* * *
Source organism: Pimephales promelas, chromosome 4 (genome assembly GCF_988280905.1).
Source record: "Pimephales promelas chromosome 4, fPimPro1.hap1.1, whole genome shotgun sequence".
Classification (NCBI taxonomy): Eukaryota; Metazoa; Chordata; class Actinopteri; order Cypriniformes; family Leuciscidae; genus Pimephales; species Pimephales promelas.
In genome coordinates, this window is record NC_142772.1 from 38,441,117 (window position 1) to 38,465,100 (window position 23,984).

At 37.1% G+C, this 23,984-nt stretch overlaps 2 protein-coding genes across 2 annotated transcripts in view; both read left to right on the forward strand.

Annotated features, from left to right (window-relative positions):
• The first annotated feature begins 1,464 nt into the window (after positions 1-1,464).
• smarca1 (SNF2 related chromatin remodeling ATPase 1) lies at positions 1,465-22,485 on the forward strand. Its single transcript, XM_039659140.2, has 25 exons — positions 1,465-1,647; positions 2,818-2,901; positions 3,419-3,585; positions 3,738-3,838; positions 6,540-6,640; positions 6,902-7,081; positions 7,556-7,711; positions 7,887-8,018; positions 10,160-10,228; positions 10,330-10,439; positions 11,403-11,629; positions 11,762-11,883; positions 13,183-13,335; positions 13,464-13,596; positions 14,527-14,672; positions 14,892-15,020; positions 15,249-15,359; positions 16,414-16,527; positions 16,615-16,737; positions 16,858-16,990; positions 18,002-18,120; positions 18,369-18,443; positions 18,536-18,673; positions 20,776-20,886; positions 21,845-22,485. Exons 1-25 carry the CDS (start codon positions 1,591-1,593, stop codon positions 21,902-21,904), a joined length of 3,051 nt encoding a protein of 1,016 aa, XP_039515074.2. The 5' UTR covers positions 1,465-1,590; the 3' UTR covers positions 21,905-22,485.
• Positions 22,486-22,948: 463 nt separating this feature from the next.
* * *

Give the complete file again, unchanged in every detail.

Source organism: Pimephales promelas, chromosome 4 (genome assembly GCF_988280905.1).
Source record: "Pimephales promelas chromosome 4, fPimPro1.hap1.1, whole genome shotgun sequence".
Classification (NCBI taxonomy): Eukaryota; Metazoa; Chordata; class Actinopteri; order Cypriniformes; family Leuciscidae; genus Pimephales; species Pimephales promelas.
In genome coordinates, this window is record NC_142772.1 from 38,441,117 (window position 1) to 38,465,100 (window position 23,984).

At 37.1% G+C, this 23,984-nt stretch overlaps 2 protein-coding genes across 2 annotated transcripts in view; both read left to right on the forward strand.

Annotated features, from left to right (window-relative positions):
• The first annotated feature begins 1,464 nt into the window (after positions 1-1,464).
• smarca1 (SNF2 related chromatin remodeling ATPase 1) lies at positions 1,465-22,485 on the forward strand. Its single transcript, XM_039659140.2, has 25 exons — positions 1,465-1,647; positions 2,818-2,901; positions 3,419-3,585; positions 3,738-3,838; positions 6,540-6,640; positions 6,902-7,081; positions 7,556-7,711; positions 7,887-8,018; positions 10,160-10,228; positions 10,330-10,439; positions 11,403-11,629; positions 11,762-11,883; positions 13,183-13,335; positions 13,464-13,596; positions 14,527-14,672; positions 14,892-15,020; positions 15,249-15,359; positions 16,414-16,527; positions 16,615-16,737; positions 16,858-16,990; positions 18,002-18,120; positions 18,369-18,443; positions 18,536-18,673; positions 20,776-20,886; positions 21,845-22,485. Exons 1-25 carry the CDS (start codon positions 1,591-1,593, stop codon positions 21,902-21,904), a joined length of 3,051 nt encoding a protein of 1,016 aa, XP_039515074.2. The 5' UTR covers positions 1,465-1,590; the 3' UTR covers positions 21,905-22,485.
• Positions 22,486-22,948: 463 nt separating this feature from the next.